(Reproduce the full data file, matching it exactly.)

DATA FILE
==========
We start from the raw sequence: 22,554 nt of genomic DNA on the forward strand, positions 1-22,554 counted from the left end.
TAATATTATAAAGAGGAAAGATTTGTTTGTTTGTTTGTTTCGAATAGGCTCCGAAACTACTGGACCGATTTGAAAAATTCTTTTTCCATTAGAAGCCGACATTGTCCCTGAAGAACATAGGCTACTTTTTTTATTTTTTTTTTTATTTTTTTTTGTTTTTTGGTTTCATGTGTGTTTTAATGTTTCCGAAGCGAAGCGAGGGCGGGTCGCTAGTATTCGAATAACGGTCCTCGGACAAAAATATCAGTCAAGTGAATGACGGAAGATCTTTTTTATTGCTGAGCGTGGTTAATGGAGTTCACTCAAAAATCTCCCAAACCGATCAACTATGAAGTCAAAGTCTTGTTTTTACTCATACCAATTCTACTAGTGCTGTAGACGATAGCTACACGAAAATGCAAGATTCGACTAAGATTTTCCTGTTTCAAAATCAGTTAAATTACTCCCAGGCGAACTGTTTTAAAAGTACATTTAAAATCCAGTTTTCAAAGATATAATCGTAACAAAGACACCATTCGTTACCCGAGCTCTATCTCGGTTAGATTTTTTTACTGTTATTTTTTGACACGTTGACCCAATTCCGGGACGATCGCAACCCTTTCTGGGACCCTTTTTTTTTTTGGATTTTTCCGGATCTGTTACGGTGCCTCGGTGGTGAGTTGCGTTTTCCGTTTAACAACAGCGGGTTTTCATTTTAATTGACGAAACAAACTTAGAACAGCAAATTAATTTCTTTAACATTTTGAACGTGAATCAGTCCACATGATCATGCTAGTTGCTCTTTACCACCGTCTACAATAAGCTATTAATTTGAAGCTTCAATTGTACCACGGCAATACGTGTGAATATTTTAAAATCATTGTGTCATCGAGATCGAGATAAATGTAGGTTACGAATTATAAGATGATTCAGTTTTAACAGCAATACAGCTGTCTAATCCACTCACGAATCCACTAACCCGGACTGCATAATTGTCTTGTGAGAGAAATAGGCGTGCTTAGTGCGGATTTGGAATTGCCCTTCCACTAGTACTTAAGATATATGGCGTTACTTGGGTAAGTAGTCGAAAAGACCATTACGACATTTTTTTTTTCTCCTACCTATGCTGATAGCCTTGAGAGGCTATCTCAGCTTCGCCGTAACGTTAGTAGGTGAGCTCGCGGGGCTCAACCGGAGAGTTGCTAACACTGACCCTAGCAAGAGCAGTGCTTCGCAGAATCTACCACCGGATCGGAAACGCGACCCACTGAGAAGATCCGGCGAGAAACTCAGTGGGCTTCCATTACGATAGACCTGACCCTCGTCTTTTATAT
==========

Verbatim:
We start from the raw sequence: 22,554 nt of genomic DNA on the forward strand, positions 1-22,554 counted from the left end.
TAATATTATAAAGAGGAAAGATTTGTTTGTTTGTTTGTTTCGAATAGGCTCCGAAACTACTGGACCGATTTGAAAAATTCTTTTTCCATTAGAAGCCGACATTGTCCCTGAAGAACATAGGCTACTTTTTTTATTTTTTTTTTTATTTTTTTTTGTTTTTTGGTTTCATGTGTGTTTTAATGTTTCCGAAGCGAAGCGAGGGCGGGTCGCTAGTATTCGAATAACGGTCCTCGGACAAAAATATCAGTCAAGTGAATGACGGAAGATCTTTTTTATTGCTGAGCGTGGTTAATGGAGTTCACTCAAAAATCTCCCAAACCGATCAACTATGAAGTCAAAGTCTTGTTTTTACTCATACCAATTCTACTAGTGCTGTAGACGATAGCTACACGAAAATGCAAGATTCGACTAAGATTTTCCTGTTTCAAAATCAGTTAAATTACTCCCAGGCGAACTGTTTTAAAAGTACATTTAAAATCCAGTTTTCAAAGATATAATCGTAACAAAGACACCATTCGTTACCCGAGCTCTATCTCGGTTAGATTTTTTTACTGTTATTTTTTGACACGTTGACCCAATTCCGGGACGATCGCAACCCTTTCTGGGACCCTTTTTTTTTTTGGATTTTTCCGGATCTGTTACGGTGCCTCGGTGGTGAGTTGCGTTTTCCGTTTAACAACAGCGGGTTTTCATTTTAATTGACGAAACAAACTTAGAACAGCAAATTAATTTCTTTAACATTTTGAACGTGAATCAGTCCACATGATCATGCTAGTTGCTCTTTACCACCGTCTACAATAAGCTATTAATTTGAAGCTTCAATTGTACCACGGCAATACGTGTGAATATTTTAAAATCATTGTGTCATCGAGATCGAGATAAATGTAGGTTACGAATTATAAGATGATTCAGTTTTAACAGCAATACAGCTGTCTAATCCACTCACGAATCCACTAACCCGGACTGCATAATTGTCTTGTGAGAGAAATAGGCGTGCTTAGTGCGGATTTGGAATTGCCCTTCCACTAGTACTTAAGATATATGGCGTTACTTGGGTAAGTAGTCGAAAAGACCATTACGACATTTTTTTTTTCTCCTACCTATGCTGATAGCCTTGAGAGGCTATCTCAGCTTCGCCGTAACGTTAGTAGGTGAGCTCGCGGGGCTCAACCGGAGAGTTGCTAACACTGACCCTAGCAAGAGCAGTGCTTCGCAGAATCTACCACCGGATCGGAAACGCGACCCACTGAGAAGATCCGGCGAGAAACTCAGTGGGCTTCCATTACGATAGACCTGACCCTCGTCTTTTATAT